According to the South African Heart and Stroke Foundation cardiovascular disease (CVD), once thought to be a disease associated with the elderly, now accounts for more than half of deaths before the age of 65, and premature deaths in people of working age (35-64 years) are expected to rise 41% by 2030.
On September 29, which is World Heart Day, Medtronic, provider of medical products, services, and solutions, is urging people to have their heart checks as soon as possible because doing so can save lives.
Peter Mehlape, managing director of Medtronic Southern Africa, says bradycardia, a condition in which the heart beats too slowly to sustain normal functioning, is one of the most prevalent heart diseases that can be easily detected.
He says simply paying attention to your heartbeat can indicate whether you require medical attention or a pacemaker, a straightforward surgical procedure that can delay death and allow you to live a full, healthy life.
A pacemaker is a tiny, battery-powered device that is implanted in your chest and corrects conduction irregularities in the heart. It does this by detecting when your heart is beating too slowly and sending a signal to your heart to speed up its rate.
There are different levels of bradycardia, says Dr. Iftikhar Ebrahim, an interventional cardiologist working at Raslouw Hospital in Centurion, and not everyone with a slow heartbeat needs a pacemaker.
“The normal resting heart rate should be between 60-100 beats per minute. Anything below 60 beats per minute is considered slow, and I would advise anyone with a heart rate persistently below 50, to have their doctor check it and have an electrocardiogram,” he said.
“However, a heart rate persistently below 40 beats per minute requires urgent attention, because it would indicate a heart block.”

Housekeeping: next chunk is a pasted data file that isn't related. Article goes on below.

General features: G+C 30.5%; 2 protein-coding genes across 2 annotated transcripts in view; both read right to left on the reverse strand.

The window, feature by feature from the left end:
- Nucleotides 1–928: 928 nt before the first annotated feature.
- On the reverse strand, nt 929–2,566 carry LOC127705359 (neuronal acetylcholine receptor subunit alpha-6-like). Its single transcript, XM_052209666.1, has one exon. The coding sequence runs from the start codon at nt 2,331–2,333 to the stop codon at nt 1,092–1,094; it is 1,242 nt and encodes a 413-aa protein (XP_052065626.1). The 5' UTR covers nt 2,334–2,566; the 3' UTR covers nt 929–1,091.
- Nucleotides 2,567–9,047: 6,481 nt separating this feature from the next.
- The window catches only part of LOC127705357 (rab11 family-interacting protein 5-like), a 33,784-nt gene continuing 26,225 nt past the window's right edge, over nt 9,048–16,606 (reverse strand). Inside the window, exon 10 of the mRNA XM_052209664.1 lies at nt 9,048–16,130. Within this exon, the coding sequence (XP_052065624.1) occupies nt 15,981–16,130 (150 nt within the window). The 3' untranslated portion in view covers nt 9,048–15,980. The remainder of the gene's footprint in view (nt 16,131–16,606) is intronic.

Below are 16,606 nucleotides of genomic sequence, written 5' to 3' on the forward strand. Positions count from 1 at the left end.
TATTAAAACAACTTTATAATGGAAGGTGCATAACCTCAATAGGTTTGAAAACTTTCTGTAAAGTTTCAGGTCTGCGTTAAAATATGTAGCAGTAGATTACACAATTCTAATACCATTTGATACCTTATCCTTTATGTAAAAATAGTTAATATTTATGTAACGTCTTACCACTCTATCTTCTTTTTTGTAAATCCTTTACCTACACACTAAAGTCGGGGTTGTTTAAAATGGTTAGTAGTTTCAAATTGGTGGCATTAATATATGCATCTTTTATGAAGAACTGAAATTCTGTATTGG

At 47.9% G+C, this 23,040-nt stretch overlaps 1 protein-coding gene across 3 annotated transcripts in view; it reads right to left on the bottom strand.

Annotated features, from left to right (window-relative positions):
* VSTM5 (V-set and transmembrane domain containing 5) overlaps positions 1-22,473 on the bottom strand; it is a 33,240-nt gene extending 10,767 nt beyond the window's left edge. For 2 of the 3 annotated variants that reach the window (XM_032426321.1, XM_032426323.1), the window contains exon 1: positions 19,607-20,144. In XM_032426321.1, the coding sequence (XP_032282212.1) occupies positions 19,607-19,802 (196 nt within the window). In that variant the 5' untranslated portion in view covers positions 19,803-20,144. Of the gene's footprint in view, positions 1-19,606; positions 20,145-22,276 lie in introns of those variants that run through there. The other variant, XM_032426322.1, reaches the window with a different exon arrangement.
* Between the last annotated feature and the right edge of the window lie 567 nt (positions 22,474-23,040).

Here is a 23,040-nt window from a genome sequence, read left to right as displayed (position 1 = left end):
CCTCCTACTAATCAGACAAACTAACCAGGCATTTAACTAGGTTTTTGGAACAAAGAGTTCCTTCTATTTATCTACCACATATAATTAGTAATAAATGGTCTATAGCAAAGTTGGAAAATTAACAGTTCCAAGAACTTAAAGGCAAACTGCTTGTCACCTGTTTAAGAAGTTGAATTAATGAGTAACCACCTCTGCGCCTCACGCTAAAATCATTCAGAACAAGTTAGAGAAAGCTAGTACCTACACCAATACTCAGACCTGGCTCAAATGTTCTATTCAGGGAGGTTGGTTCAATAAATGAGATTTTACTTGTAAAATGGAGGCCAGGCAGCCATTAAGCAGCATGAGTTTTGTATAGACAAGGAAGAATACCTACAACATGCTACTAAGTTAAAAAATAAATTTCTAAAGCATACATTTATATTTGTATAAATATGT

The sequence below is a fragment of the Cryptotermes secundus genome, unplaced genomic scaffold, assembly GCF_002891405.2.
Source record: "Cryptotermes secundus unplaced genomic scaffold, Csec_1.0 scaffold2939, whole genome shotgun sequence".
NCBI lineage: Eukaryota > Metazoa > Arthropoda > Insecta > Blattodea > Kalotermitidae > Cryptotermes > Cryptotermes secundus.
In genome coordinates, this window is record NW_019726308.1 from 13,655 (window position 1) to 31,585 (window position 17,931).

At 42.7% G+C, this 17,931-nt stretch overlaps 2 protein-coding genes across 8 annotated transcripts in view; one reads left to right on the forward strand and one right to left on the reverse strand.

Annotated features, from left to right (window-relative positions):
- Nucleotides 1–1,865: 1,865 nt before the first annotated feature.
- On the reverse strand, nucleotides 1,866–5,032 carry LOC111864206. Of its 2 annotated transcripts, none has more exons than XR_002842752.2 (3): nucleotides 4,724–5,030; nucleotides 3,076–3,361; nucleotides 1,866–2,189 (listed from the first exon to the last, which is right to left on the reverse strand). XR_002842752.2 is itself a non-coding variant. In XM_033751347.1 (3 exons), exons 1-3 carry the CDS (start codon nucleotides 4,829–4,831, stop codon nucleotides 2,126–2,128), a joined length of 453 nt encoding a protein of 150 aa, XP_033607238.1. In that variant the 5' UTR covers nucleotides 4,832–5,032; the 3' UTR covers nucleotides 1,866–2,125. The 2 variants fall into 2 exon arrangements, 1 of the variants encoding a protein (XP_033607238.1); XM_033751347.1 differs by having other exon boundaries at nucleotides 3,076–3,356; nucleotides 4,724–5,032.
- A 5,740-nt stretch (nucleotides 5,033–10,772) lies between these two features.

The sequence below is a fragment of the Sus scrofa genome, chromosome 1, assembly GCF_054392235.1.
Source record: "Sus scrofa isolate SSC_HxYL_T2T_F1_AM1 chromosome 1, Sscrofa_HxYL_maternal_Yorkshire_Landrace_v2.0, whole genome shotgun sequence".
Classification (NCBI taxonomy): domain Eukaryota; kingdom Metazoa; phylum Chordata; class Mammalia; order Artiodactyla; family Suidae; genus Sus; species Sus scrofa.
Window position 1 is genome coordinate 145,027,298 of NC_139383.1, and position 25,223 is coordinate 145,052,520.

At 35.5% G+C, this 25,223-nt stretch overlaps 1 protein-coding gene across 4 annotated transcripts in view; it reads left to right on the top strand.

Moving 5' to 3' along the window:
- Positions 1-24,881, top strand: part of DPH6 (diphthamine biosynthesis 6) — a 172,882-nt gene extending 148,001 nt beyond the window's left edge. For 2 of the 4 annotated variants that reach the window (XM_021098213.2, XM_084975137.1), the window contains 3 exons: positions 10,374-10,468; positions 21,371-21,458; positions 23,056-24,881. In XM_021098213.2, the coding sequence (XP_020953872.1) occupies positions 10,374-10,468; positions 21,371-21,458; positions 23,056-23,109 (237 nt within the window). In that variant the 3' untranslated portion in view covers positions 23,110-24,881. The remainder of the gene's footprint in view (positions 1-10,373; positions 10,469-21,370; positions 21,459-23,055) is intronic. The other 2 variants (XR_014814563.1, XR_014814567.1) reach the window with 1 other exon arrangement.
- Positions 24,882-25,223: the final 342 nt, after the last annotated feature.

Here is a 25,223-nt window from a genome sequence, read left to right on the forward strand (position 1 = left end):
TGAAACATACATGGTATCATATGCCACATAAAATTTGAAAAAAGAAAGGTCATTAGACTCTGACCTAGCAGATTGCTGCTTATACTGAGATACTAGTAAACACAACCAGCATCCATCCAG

Ebrahim goes on to say that the most frequent and dangerous heart block is a third-degree one, which occurs when there is essentially no contact between the upper and lower chambers of the heart. Syncope (fainting) and vertigo are caused by the heart’s inability to keep the blood flowing to the brain.
Dr Ebrahim explains: “The sinus node is a collection of nerves in the top chamber that trigger the heart when to beat faster or slower depending on activity, emotions, and other factors. Its function begins to wane and leads to symptomatic fainting.”
He adds that slow heartbeats are normal, in athletes who are in excellent physical condition, but notes that they frequently develop sinus node dysfunction as they age.
Dr. Kaveshree Govender, a cardiologist who specialises in heart rhythm abnormalities and cardiac implantable electronic devices, says implanting a pacemaker is a straightforward surgery and is frequently performed at a day clinic under conscious sedation rather than general anaesthesia.
“Patients can continue with their normal lives after the operation, although they won’t be able to lift their left arm above shoulder-height for six weeks – so swimming and golf would be out. After that, though, they will have six-monthly check-ups but can expect and enjoy a normal, full life,” Govender said.
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